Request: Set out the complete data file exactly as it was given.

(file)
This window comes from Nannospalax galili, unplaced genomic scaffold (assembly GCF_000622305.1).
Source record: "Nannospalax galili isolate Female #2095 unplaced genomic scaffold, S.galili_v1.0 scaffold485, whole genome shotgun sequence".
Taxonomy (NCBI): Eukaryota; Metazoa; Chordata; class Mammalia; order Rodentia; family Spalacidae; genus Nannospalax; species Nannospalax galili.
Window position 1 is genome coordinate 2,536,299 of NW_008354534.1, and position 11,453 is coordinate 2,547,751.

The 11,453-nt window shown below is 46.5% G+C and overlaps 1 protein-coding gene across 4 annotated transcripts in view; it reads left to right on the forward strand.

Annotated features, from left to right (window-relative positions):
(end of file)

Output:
This window comes from Nannospalax galili, unplaced genomic scaffold (assembly GCF_000622305.1).
Source record: "Nannospalax galili isolate Female #2095 unplaced genomic scaffold, S.galili_v1.0 scaffold485, whole genome shotgun sequence".
Taxonomy (NCBI): Eukaryota; Metazoa; Chordata; class Mammalia; order Rodentia; family Spalacidae; genus Nannospalax; species Nannospalax galili.
Window position 1 is genome coordinate 2,536,299 of NW_008354534.1, and position 11,453 is coordinate 2,547,751.

The 11,453-nt window shown below is 46.5% G+C and overlaps 1 protein-coding gene across 4 annotated transcripts in view; it reads left to right on the forward strand.

Annotated features, from left to right (window-relative positions):